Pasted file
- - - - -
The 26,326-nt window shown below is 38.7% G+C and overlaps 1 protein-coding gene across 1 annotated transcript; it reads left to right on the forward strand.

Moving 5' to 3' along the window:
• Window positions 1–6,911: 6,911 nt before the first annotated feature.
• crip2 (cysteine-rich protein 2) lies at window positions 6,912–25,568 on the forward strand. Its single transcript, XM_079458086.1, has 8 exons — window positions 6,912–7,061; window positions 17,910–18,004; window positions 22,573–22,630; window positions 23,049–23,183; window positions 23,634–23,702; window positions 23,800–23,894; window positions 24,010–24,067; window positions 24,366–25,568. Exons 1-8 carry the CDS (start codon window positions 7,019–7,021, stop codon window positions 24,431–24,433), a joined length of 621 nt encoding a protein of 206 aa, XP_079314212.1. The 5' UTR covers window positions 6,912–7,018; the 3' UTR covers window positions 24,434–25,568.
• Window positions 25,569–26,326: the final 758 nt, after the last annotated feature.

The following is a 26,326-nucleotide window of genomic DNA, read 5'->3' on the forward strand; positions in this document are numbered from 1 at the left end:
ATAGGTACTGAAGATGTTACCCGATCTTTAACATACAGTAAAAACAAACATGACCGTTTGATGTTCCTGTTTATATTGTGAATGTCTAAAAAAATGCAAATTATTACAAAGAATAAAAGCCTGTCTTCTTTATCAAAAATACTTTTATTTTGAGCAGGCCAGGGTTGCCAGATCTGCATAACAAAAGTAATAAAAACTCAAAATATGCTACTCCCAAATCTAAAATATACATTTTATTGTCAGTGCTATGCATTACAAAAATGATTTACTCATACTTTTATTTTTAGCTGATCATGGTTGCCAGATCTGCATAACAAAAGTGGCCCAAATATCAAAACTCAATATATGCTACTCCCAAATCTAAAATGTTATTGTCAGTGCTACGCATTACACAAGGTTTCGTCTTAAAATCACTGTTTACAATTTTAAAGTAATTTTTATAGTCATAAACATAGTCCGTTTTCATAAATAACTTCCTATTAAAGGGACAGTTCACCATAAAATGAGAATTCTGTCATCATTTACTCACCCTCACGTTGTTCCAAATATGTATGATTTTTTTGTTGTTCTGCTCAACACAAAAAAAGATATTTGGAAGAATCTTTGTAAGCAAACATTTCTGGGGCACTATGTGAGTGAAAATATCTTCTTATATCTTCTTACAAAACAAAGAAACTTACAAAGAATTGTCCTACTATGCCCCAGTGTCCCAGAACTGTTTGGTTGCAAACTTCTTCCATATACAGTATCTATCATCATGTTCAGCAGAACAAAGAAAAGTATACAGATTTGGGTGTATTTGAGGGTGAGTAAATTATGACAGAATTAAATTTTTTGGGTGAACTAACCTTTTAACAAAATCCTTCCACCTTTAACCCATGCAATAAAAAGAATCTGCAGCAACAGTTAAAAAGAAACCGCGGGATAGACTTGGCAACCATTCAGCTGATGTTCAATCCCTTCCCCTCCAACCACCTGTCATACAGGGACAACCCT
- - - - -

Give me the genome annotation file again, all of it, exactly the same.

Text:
The 26,326-nt window shown below is 38.7% G+C and overlaps 1 protein-coding gene across 1 annotated transcript; it reads left to right on the forward strand.

Moving 5' to 3' along the window:
• Window positions 1–6,911: 6,911 nt before the first annotated feature.
• crip2 (cysteine-rich protein 2) lies at window positions 6,912–25,568 on the forward strand. Its single transcript, XM_079458086.1, has 8 exons — window positions 6,912–7,061; window positions 17,910–18,004; window positions 22,573–22,630; window positions 23,049–23,183; window positions 23,634–23,702; window positions 23,800–23,894; window positions 24,010–24,067; window positions 24,366–25,568. Exons 1-8 carry the CDS (start codon window positions 7,019–7,021, stop codon window positions 24,431–24,433), a joined length of 621 nt encoding a protein of 206 aa, XP_079314212.1. The 5' UTR covers window positions 6,912–7,018; the 3' UTR covers window positions 24,434–25,568.
• Window positions 25,569–26,326: the final 758 nt, after the last annotated feature.

The following is a 26,326-nucleotide window of genomic DNA, read 5'->3' on the forward strand; positions in this document are numbered from 1 at the left end:
ATAGGTACTGAAGATGTTACCCGATCTTTAACATACAGTAAAAACAAACATGACCGTTTGATGTTCCTGTTTATATTGTGAATGTCTAAAAAAATGCAAATTATTACAAAGAATAAAAGCCTGTCTTCTTTATCAAAAATACTTTTATTTTGAGCAGGCCAGGGTTGCCAGATCTGCATAACAAAAGTAATAAAAACTCAAAATATGCTACTCCCAAATCTAAAATATACATTTTATTGTCAGTGCTATGCATTACAAAAATGATTTACTCATACTTTTATTTTTAGCTGATCATGGTTGCCAGATCTGCATAACAAAAGTGGCCCAAATATCAAAACTCAATATATGCTACTCCCAAATCTAAAATGTTATTGTCAGTGCTACGCATTACACAAGGTTTCGTCTTAAAATCACTGTTTACAATTTTAAAGTAATTTTTATAGTCATAAACATAGTCCGTTTTCATAAATAACTTCCTATTAAAGGGACAGTTCACCATAAAATGAGAATTCTGTCATCATTTACTCACCCTCACGTTGTTCCAAATATGTATGATTTTTTTGTTGTTCTGCTCAACACAAAAAAAGATATTTGGAAGAATCTTTGTAAGCAAACATTTCTGGGGCACTATGTGAGTGAAAATATCTTCTTATATCTTCTTACAAAACAAAGAAACTTACAAAGAATTGTCCTACTATGCCCCAGTGTCCCAGAACTGTTTGGTTGCAAACTTCTTCCATATACAGTATCTATCATCATGTTCAGCAGAACAAAGAAAAGTATACAGATTTGGGTGTATTTGAGGGTGAGTAAATTATGACAGAATTAAATTTTTTGGGTGAACTAACCTTTTAACAAAATCCTTCCACCTTTAACCCATGCAATAAAAAGAATCTGCAGCAACAGTTAAAAAGAAACCGCGGGATAGACTTGGCAACCATTCAGCTGATGTTCAATCCCTTCCCCTCCAACCACCTGTCATACAGGGACAACCCT